Friday, January 28, 2011

Stonewall, the Mafia, History, and Teaching

Heather Cox Richardson

A week or so ago, a group of high school sophomores asked me what the Stonewall Riots were. I could give the basic survey answer: 1969, New York, the spark for the gay liberation movement. The basics. But my young friends wanted to know more. What, exactly, happened, and why?

We went to the internet to poke around. And there, on some basic website, we found a throwaway line that went something like: “although the Stonewall Inn was owned by the Mafia . . .”

This was certainly news to me, so I wrote to ask Jennifer Fronc, author of New York Undercover, about it. She studies moral policing in communities and law, so I figured she might know why the Mafia owned a gay bar. She did. She answered:

The Stonewall Inn, and most gay bars in NYC at the time, were, in fact, owned by the Mafia (or at least petty criminals of Italian-American descent). The reason that they owned them was purely as a business venture--not out of some sense of civil rights or justice. The New York State Liquor Authority had very strict codes about dress and conduct in public houses, and you could easily lose your liquor license if your patrons did not abide by those codes. So, in the case of gay bars, the codes that affected the patrons were no same-sex kissing, touching, or dancing, and your patrons were required to wear 5 articles of clothing that corresponded with their biological sex (this was targeting drag queens but ended up nailing dykes much harder). So, what started happening is the cops would raid gay bars and frisk/strip search the patrons to make sure they were wearing the right clothes. Bar owners couldn't afford to pay off the police or get back their licenses after raids like this, so the mafia stepped in and started running the gay bars and paying off the local cops….

The Stonewall Inn was a frequent target of those raids, and there are 2 theories as to why they rioted that night, which was like any other: 1. they were just fed up and 2. the memorial service for Judy Garland had been earlier that night, and the men were drunker than usual. Although it was allegedly a tough dyke who threw the first punch at the cops.

For contemporary newspaper clippings, she sent me to an online exhibit at Columbia University:

This is, itself, one of those great connections in history (like Elvis and Nixon) that make it possible to survive January in New England. But it also raises for me two other issues.

First, it indicates the importance of a renewed historiographical interest in societal systems. In this case, the New York code dictating dress in public had huge implications for gay culture, suggesting that we must understand the legal codes in order to understand what happened at Stonewall. That code also clearly had big economic repercussions for business owners, suggesting that we cannot understand discrimination without looking closely at the economic systems with which it is intertwined.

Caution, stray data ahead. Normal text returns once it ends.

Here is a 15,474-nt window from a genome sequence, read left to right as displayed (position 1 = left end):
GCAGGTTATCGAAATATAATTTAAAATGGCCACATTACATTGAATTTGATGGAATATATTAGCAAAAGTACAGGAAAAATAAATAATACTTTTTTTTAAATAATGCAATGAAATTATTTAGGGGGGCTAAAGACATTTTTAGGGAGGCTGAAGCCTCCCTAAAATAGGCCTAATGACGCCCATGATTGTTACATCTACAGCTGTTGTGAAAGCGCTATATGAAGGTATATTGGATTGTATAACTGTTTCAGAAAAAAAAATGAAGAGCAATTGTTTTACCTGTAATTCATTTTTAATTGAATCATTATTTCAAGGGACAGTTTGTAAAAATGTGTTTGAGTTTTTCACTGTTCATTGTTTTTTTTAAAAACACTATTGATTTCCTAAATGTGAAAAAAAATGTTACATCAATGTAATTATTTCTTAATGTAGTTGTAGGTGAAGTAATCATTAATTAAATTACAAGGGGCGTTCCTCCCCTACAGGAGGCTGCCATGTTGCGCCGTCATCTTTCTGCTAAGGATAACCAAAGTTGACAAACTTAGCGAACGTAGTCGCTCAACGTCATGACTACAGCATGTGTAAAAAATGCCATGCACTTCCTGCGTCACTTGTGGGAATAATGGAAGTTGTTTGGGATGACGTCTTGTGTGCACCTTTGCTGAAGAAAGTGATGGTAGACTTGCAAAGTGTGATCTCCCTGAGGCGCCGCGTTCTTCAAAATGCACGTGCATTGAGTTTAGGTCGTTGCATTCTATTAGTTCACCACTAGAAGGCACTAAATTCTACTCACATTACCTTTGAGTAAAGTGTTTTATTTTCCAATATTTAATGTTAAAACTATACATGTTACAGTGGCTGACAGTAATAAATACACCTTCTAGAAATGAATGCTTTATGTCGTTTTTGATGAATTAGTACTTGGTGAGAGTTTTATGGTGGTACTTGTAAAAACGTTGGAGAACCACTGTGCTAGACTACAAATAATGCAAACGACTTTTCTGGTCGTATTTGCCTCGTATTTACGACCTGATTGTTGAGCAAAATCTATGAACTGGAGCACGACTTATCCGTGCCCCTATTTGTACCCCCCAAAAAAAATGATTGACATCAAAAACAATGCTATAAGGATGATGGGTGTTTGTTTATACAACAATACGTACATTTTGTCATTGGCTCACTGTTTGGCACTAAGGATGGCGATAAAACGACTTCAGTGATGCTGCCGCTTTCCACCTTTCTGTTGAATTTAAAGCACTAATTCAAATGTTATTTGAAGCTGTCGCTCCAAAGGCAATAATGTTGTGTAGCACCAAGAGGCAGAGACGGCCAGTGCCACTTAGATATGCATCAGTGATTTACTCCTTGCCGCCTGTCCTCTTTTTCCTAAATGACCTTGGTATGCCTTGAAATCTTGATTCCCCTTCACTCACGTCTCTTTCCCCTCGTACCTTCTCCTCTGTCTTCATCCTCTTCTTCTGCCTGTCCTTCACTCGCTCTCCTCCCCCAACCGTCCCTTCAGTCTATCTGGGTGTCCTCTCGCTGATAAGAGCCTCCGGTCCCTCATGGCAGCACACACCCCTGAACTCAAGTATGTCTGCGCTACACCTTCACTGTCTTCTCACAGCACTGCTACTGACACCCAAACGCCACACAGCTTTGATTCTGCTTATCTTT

There is a strong tendency among historians of America to see legal history, economic history, political history, and the study of similar systems as old-fashioned and reactionary, but it seems to me the very opposite is true. We can’t understand most aspects of social history completely without these systems factored in.

Second, the fact these high school students came to a neighbor who teaches history for information on Stonewall speaks to this blog’s on-going discussion of teaching. They asked me about Stonewall because they have a teacher who always has the answer to everything. They figured out in the first two days that she was often wrong, and their education has taken a fascinating turn. Rather than being turned off to history, the students have made it a game to learn everything better than she knows it. (The Stonewall question apparently came up when she tried to tell them that the “Stonewall Riots” had something to do with Stonewall Jackson.) Had she assigned them an essay on Stonewall, they likely would have grumbled and done as little as possible. But since they were doing it for themselves, they took their own time to find answers, and they didn’t stop with the job half done.

While making things up to drive students to try to embarrass us is hardly a model for how to teach, it does suggest that our job is less to have all the answers than to have enough answers just to whet curiosity, and then to make sure our students know how to keep learning. This, curiously enough, is the conclusion of a new study on learning conducted at the University of California.

[Thanks to Jennifer Fronc for her information, and for letting me post from her email.]

1 comment:

dan allosso said...

Can't help but say it's nice to see that Italians operating outside the law are occasionally a social good! Gives me hope...

But seriously, talk about unintended consequences!